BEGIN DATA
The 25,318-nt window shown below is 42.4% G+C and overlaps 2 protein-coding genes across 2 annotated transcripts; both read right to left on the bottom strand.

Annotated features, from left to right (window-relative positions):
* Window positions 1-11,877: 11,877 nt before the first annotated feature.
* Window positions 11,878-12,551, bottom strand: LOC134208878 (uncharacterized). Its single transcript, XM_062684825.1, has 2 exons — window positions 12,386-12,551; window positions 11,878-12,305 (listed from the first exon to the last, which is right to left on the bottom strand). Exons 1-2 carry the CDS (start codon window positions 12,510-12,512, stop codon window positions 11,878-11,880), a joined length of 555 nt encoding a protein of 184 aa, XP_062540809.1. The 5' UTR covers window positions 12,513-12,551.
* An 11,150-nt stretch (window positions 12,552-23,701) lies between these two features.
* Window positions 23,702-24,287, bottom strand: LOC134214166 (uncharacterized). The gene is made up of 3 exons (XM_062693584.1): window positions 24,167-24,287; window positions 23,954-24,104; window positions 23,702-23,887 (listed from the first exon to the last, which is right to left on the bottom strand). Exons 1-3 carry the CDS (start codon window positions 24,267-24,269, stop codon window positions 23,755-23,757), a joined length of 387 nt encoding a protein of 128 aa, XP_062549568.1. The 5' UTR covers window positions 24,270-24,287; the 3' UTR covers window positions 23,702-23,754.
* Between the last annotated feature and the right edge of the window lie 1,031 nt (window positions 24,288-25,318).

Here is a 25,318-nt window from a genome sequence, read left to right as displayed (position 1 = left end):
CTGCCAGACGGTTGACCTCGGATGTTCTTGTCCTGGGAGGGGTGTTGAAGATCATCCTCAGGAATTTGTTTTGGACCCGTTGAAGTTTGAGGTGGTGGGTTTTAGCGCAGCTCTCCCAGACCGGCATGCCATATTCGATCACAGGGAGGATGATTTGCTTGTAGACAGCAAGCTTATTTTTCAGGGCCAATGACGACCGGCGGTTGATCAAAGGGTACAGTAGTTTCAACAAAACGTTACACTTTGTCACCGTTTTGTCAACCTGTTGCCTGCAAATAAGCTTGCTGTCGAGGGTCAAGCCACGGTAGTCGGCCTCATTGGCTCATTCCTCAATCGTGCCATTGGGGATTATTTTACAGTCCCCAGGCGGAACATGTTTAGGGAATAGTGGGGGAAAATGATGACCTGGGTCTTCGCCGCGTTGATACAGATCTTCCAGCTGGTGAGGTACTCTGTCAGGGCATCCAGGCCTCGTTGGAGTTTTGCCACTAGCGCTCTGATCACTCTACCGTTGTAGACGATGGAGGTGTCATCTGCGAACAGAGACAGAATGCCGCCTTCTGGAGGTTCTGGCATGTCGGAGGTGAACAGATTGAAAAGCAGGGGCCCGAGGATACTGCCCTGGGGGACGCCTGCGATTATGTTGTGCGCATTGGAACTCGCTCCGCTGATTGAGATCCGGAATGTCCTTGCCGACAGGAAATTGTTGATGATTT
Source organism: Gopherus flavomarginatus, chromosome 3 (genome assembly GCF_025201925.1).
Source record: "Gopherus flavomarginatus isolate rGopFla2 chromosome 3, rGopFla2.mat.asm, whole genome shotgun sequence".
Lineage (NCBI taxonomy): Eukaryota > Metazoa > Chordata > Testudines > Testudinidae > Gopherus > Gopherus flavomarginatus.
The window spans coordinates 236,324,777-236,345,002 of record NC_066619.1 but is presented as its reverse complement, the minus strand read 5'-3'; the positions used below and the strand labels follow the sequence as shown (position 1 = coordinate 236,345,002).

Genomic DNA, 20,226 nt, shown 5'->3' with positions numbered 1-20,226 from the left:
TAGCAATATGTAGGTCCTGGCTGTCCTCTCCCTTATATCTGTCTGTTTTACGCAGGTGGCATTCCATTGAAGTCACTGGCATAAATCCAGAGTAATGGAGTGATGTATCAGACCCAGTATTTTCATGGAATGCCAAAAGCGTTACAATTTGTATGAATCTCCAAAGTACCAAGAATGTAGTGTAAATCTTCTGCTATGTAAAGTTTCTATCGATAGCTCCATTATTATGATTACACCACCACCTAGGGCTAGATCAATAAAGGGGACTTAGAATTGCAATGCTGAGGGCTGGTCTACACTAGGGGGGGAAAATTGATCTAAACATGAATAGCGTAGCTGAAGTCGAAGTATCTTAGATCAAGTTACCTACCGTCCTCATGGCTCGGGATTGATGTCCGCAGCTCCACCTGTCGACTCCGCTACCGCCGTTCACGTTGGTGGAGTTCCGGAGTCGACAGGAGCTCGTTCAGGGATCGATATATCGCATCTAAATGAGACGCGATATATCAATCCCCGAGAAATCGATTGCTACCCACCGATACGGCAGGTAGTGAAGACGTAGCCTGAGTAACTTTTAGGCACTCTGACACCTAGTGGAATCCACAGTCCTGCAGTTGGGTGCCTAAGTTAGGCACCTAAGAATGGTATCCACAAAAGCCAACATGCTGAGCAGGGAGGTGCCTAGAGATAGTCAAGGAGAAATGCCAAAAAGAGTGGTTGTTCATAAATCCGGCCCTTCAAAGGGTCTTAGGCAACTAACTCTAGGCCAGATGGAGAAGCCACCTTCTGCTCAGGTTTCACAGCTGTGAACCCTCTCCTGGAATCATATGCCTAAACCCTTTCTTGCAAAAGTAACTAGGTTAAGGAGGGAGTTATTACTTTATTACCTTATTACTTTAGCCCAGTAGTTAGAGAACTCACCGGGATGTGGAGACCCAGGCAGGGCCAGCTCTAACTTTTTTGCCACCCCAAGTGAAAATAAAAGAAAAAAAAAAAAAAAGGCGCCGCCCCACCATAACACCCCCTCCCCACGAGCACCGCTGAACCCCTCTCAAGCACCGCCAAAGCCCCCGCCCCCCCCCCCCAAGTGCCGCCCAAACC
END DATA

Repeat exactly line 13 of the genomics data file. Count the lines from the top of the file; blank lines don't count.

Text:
The window spans coordinates 236,324,777-236,345,002 of record NC_066619.1 but is presented as its reverse complement, the minus strand read 5'-3'; the positions used below and the strand labels follow the sequence as shown (position 1 = coordinate 236,345,002).